One of the first things Yurick did when she bought her old Ram was to rig up homemade cardboard dividers in the center console. She was pleased to see removable plastic dividers in the new Ram’s center console, along with a removable coin holder and power outlet. That outlet keeps the instrument panel free from dangling cords from cell phones and other equipment.
Other pluses: More air vents, rear windows that roll all the way down, an optional rotary dial to engage the four-wheel drive for people who don’t want to pull on a lever, optional $490 side curtain air bags and optional $120 adjustable pedals. She was less impressed with the Ram’s standard 17-inch tires and wheels. Twenty-inch tires are an option.
“If they had put on 32-inch tires – now that would be nice,” Yurick said. We agreed with her; the 17-inch tires look lost in the Ram’s massive wheel wells >
Other buyers may be disappointed to hear that a CD/cassette player is a $510 option and four-wheel antilock brakes – rear-wheel ABS is standard – add another $495 to the bottom line.
But contractors and other workers will like the additional hidden storage compartments under the rear seat. They also should appreciate an optional steel floor on SLT and SLT Plus Quad Cab models located under the back seat that folds out to form a flat load surface.
Perhaps because 80 percent of Ram buyers are males who characterize themselves as non-conformist outdoorsmen who love NASCAR racing, there is still no driver’s-side vanity mirror on Ram. But luxury-minded Ram buyers can get heated front seats in the SLT Plus model for the first time.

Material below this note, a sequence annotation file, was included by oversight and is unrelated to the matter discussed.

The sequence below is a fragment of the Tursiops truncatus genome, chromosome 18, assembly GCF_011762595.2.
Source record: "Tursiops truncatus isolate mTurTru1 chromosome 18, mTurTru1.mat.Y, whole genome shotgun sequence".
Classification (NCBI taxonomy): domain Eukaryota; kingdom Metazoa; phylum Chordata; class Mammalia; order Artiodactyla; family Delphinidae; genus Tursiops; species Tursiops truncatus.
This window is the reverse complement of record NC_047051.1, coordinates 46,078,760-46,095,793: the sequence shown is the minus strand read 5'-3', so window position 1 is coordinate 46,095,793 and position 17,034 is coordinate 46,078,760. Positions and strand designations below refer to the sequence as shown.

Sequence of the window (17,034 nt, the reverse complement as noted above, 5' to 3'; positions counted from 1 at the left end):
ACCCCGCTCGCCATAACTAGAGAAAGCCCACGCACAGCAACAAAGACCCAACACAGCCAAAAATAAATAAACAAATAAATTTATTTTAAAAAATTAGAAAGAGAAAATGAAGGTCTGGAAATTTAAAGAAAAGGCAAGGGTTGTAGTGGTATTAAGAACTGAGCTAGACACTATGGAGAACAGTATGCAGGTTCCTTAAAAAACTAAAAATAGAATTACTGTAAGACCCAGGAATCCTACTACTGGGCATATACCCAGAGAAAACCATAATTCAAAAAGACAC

Consumers can chose from three different wheelbases and three equipment levels on the 2002 Ram – ST, SLT and SLT Plus. Ram also gets two new engines. The all-new 3.7-liter Magnum V-6 makes 215 horsepower, 40 more than the 3.9-liter engine it replaces. The 4.7-liter Magnum V-8 delivers 235 horsepower, compared to 230 from the 5.2-liter V-8 engine on the 2001 Ram. Also returning for the new model year is the 245-horsepower 5.9-liter V-8.
The Ram’s optional four-speed automatic transmission, which is available on the 3.7- and 4.7-liter engines, features an alternate second gear that kicks in for towing and climbing. A five-speed manual transmission is standard.
Fuel economy is virtually the same as the old Ram, at 14 miles per gallon in city driving and 19 miles per gallon on the highway.
Expect a more refined driving experience with the new Ram, thanks to a new frame and new rack-and-pinion steering on all models that replaces the old recirculating-ball type. In addition, four-wheel-drive Rams now have independent front suspensions. The 2002 model we drove one morning in July appears to have less wind and road noise than its predecessor, especially at highway speeds.
Because she got a good lease deal, Yurick has been driving a 2000 Toyota Tacoma compact pickup. But she says she’s talked her father, who owns a lawn sprinkler installation company, into swaping his fleet of Ford F150s for Dodge Rams.
Her argument: “Pretty much everything on the old Dodge that needed to be tweaked is done.”